Although most comic creators are questioning DC's decision to publish a Watchmen prequel, comic book retailers are thrilled.
"I'm excited!" said Mike Wellman, owner of The Comic Bug in Manhattan Beach, Calif. "Both as a reader and as a peddler of comic books, this can only be interesting — and profitable.
"Overall, these comics will come and go and make a lot of money," Wellman added.
"This is beneficial all the way," said Joe Field, president of the ComicsPRO retailer organization and owner of Flying Colors Comics & Other Cool Stuff in Concord, Calif. "Sure, we'll have the occasional heated discussion whether this is a pure money grab on the part of DC/Warner Brothers or whether it makes a lot of creative sense. But make no mistake — this is creating more excitement in comics, and that is a very good thing."
"People who only liked Watchmen now have something new to read, a reason to come, to see there's talent other than Alan Moore that can write good books," said John Robinson, co-owner of the nine-store chain, Graham Crackers Comics in Chicago, Ill. "It will financially help DC, the creators involved and retailers. Having an asset but never using it no longer makes it an asset. By investing some good money on these creative teams DC, creators, retailers and fans will all benefit from DC's finally doing something with these characters."Some retailers have already started to plan how they will market the event, with some mentioning that they're counting on DC for the same type of co-op advertising commitment the publisher made for its New 52 initiative.
"Given the level of commitment they gave the New 52, and are continuing to give, I see no chance of them dropping the ball with this," said Ralph DiBernardo, owner of Jetpack Comics in Rochester, N.H.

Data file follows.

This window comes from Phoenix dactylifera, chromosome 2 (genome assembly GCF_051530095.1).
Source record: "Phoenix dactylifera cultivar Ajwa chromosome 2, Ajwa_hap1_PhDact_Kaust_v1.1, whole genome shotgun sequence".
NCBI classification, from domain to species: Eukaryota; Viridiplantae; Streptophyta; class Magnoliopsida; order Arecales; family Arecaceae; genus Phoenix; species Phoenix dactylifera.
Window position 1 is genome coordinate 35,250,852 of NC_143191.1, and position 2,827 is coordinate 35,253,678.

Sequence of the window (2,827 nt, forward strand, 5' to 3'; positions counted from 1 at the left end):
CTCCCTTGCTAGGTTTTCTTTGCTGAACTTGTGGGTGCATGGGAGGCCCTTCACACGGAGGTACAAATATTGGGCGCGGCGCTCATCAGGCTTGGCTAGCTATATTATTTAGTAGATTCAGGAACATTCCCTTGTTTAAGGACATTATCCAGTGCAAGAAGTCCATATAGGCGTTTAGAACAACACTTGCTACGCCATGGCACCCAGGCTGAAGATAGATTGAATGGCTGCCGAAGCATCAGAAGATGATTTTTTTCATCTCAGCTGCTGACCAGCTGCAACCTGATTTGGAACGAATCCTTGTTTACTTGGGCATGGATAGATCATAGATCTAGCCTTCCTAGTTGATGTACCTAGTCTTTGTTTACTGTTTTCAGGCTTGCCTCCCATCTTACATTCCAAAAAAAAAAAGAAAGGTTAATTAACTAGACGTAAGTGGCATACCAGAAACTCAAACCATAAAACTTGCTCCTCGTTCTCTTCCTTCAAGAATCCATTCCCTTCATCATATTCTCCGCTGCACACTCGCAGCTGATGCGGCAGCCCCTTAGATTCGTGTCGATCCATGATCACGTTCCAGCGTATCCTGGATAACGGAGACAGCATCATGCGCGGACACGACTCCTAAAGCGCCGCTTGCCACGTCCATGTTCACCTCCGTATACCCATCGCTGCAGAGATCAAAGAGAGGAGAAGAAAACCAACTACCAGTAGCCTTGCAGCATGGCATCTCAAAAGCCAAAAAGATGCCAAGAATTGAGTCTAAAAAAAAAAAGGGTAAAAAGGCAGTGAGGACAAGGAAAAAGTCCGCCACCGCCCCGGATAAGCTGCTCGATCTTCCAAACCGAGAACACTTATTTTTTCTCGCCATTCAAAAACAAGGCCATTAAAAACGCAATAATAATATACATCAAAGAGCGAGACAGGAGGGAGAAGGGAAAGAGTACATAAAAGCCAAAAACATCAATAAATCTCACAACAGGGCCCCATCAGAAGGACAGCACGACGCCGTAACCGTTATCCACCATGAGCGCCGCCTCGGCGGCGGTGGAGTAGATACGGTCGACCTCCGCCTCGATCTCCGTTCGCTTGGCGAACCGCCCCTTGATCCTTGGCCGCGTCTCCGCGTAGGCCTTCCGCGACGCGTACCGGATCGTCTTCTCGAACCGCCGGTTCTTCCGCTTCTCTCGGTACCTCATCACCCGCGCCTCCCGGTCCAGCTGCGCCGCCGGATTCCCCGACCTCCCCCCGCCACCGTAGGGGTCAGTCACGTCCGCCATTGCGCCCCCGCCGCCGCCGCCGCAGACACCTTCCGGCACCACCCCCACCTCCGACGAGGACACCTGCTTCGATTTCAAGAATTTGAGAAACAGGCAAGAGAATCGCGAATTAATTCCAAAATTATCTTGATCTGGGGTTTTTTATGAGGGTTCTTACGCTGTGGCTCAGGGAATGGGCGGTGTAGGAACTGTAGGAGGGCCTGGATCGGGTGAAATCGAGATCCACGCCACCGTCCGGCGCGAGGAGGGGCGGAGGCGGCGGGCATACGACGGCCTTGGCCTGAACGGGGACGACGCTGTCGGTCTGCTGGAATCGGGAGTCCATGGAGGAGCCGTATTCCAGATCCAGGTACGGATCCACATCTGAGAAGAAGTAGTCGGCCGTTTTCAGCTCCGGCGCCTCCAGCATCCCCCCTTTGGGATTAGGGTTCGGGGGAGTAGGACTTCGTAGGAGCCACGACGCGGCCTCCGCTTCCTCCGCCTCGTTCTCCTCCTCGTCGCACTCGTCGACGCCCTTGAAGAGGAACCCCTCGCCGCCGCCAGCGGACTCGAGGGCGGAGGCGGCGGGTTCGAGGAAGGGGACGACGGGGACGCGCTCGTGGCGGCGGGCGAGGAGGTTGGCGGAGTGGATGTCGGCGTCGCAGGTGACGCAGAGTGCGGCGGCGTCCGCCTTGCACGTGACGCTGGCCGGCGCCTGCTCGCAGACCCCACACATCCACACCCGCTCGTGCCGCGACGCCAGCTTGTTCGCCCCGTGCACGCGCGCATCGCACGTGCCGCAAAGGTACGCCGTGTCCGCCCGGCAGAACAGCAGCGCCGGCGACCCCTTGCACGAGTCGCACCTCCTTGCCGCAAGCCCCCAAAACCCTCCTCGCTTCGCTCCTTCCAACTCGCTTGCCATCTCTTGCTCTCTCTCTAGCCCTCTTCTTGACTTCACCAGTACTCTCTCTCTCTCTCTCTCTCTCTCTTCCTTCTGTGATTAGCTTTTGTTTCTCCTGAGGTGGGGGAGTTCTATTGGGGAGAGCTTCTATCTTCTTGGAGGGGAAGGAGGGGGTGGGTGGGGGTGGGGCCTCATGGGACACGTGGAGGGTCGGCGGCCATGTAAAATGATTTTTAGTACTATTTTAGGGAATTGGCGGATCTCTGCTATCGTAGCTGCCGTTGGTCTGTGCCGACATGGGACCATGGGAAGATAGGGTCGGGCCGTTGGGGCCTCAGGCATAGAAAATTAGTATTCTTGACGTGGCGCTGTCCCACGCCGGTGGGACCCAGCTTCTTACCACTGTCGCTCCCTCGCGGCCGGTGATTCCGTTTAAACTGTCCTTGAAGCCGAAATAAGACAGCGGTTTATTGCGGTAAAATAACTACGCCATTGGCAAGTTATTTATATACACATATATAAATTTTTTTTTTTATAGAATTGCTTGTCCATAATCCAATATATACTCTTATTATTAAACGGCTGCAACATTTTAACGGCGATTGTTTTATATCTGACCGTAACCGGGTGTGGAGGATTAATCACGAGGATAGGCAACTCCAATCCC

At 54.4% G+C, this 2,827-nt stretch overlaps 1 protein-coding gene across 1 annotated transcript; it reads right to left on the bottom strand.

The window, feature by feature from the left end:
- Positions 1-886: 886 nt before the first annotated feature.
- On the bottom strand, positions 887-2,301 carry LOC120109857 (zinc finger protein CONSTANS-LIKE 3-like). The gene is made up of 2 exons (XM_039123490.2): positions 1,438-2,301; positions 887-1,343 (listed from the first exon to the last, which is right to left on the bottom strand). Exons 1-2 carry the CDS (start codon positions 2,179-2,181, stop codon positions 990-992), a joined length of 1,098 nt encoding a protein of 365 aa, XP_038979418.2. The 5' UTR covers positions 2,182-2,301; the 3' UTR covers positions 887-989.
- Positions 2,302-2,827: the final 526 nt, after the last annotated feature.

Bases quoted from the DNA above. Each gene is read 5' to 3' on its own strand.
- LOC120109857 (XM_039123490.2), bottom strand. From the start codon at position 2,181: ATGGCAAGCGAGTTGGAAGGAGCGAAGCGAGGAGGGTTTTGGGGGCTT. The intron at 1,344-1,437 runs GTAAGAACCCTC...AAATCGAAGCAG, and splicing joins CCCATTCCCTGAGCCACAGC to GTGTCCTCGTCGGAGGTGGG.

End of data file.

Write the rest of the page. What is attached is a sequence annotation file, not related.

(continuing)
One retailer even started advertising the yet-unscheduled series already, getting pre-orders from his customers as a result.
"I was so excited that I sent a newsletter about the series out to all of my customers first thing Wednesday morning and immediately started receiving requests to add some or all of the titles to subscription lists," said Charlie Harris, owner of Charlie's Comic Books in Tucson, Ariz. "The series overall is already outselling Wolverine, X-Men and Uncanny X-Men, and it hasn't really been solicited yet!"
The retailers we polled said they were hearing mixed reactions from customers about the decision to return to the Watchmen world, but all of them believed they would sell a lot of the comics nonetheless."I think there will be plenty of nay-saying before it comes out, and people will buy the issues anyway," said Adam Casey, manager of Ssalesfish Comics in Winston-Salem, N.C. "Comic fans have proven themselves to be a pretty reliable, if not truthful, lot. Every week of the Spider-Man Brand New Day relaunch, or the New 52, someone was complaining about what they were buying, but still chose to buy it."
"No matter if they're presently for it or against it — and I've heard both — everyone will be checking these books out," Wellman said. "That's the bottom line."
Retailers cited the creative team line-up as the most beneficial thing about the announcement, but some wondered if they'd be able to make the deadlines required.
"Any book with creative teams like these will sell great," DiBernardo said. "Adding the Watchmen name will only make them sell better."
"The greatest positive has to be the stellar creative teams," Casey said. "The list of creators reads like the ballot of the 2030 Eisners Hall of Fame."